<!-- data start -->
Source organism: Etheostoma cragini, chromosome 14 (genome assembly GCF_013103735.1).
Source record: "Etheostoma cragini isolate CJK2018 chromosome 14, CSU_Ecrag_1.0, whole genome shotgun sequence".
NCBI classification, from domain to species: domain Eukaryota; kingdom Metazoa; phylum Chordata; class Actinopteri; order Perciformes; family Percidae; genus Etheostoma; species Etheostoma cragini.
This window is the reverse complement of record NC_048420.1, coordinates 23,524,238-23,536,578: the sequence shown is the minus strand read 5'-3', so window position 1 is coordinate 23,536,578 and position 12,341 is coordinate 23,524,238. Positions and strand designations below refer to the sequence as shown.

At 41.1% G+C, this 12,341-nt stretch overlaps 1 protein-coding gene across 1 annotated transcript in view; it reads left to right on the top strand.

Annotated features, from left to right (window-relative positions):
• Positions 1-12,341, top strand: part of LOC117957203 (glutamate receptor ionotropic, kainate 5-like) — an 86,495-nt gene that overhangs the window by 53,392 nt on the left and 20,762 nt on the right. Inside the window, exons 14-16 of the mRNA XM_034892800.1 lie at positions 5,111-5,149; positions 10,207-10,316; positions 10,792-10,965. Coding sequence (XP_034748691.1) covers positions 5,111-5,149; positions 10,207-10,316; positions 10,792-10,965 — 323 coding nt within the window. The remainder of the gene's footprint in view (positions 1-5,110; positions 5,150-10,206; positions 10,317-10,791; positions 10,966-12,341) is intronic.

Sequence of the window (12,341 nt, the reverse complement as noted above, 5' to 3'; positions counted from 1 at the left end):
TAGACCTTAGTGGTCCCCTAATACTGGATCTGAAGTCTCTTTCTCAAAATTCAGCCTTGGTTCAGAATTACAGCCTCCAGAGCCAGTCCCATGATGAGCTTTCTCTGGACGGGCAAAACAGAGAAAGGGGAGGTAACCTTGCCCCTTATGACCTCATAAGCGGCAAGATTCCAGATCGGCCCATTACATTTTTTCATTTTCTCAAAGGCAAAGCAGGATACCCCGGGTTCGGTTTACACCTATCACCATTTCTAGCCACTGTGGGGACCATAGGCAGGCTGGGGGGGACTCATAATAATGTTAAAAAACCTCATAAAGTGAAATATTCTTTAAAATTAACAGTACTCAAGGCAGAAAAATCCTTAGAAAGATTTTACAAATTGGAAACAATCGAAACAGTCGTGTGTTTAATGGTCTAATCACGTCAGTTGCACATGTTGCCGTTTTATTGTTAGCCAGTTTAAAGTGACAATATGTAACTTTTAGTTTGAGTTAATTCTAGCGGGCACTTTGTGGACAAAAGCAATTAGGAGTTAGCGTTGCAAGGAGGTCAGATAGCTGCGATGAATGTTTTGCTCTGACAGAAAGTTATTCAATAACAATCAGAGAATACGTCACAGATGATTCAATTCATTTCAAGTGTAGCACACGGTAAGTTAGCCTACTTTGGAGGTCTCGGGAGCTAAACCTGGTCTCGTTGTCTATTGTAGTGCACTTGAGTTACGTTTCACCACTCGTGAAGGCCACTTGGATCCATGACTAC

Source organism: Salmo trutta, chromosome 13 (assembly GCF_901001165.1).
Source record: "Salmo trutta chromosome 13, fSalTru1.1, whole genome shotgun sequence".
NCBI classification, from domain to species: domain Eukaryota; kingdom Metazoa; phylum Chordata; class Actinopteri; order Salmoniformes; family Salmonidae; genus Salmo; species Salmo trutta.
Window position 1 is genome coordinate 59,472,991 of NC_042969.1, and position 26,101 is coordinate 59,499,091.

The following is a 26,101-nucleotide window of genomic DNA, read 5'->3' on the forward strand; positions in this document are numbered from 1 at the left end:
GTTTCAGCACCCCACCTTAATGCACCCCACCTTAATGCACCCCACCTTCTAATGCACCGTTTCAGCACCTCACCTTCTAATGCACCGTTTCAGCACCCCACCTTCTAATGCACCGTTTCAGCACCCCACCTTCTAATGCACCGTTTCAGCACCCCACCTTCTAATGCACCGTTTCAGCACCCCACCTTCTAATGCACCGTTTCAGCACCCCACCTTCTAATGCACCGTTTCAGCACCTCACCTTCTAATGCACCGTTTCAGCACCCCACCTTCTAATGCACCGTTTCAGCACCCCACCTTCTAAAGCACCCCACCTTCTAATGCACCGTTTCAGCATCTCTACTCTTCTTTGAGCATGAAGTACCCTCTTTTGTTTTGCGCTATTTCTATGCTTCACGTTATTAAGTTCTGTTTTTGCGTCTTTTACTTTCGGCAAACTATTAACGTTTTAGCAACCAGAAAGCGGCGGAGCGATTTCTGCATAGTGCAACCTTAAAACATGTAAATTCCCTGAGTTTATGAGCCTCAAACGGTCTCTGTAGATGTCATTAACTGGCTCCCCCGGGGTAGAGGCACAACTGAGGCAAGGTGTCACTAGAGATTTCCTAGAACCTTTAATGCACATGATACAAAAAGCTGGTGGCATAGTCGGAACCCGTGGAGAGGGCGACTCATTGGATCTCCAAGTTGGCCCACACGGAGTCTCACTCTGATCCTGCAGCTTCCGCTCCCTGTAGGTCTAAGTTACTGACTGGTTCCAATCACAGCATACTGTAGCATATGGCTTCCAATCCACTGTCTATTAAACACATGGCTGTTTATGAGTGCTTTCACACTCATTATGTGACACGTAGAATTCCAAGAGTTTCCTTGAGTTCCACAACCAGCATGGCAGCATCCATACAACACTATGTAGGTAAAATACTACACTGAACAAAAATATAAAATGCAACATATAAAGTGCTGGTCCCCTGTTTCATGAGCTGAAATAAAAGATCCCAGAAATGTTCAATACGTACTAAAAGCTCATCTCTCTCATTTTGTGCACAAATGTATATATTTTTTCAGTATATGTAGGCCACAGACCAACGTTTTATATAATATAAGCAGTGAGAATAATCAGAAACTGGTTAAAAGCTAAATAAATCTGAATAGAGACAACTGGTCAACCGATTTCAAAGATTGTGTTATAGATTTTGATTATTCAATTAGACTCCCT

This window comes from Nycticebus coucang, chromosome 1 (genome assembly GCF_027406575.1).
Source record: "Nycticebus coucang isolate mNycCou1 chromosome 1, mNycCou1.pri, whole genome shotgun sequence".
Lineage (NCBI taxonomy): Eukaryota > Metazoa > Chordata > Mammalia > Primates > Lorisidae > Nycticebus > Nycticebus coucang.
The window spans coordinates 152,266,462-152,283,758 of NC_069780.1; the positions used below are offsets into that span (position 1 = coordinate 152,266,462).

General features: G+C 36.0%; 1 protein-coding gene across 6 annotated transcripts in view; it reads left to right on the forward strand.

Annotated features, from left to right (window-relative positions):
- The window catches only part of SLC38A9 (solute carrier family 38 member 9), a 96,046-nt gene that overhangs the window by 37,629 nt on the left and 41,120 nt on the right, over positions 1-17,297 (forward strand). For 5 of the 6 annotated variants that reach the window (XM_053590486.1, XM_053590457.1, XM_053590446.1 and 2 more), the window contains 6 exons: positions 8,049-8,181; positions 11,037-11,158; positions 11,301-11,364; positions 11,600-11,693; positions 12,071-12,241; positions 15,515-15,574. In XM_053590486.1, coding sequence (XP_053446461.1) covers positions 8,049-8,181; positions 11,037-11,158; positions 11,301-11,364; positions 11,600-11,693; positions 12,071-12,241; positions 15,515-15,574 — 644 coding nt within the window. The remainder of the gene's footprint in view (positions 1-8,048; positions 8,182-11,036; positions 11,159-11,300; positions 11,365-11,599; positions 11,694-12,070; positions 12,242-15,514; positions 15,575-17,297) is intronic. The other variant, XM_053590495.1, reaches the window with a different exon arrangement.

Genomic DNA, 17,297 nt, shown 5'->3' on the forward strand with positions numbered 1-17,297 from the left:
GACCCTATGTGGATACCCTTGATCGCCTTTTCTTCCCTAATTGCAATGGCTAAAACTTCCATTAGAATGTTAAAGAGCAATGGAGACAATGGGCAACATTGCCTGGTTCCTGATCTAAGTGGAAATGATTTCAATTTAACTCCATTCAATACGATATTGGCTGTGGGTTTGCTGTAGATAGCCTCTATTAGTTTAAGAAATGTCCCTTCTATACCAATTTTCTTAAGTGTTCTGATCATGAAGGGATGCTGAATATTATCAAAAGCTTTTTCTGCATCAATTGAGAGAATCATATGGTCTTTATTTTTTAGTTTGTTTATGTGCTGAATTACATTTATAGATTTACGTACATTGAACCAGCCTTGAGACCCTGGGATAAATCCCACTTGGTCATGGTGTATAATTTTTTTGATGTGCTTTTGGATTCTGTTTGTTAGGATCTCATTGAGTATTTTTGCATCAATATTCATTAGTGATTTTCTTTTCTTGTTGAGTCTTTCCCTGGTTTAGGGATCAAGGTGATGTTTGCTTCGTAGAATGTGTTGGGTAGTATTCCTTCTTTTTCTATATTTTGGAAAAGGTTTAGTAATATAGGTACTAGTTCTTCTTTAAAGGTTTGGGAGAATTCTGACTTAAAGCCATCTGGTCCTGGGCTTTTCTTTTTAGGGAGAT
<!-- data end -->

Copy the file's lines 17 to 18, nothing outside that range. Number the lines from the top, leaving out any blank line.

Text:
Source record: "Nycticebus coucang isolate mNycCou1 chromosome 1, mNycCou1.pri, whole genome shotgun sequence".
Lineage (NCBI taxonomy): Eukaryota > Metazoa > Chordata > Mammalia > Primates > Lorisidae > Nycticebus > Nycticebus coucang.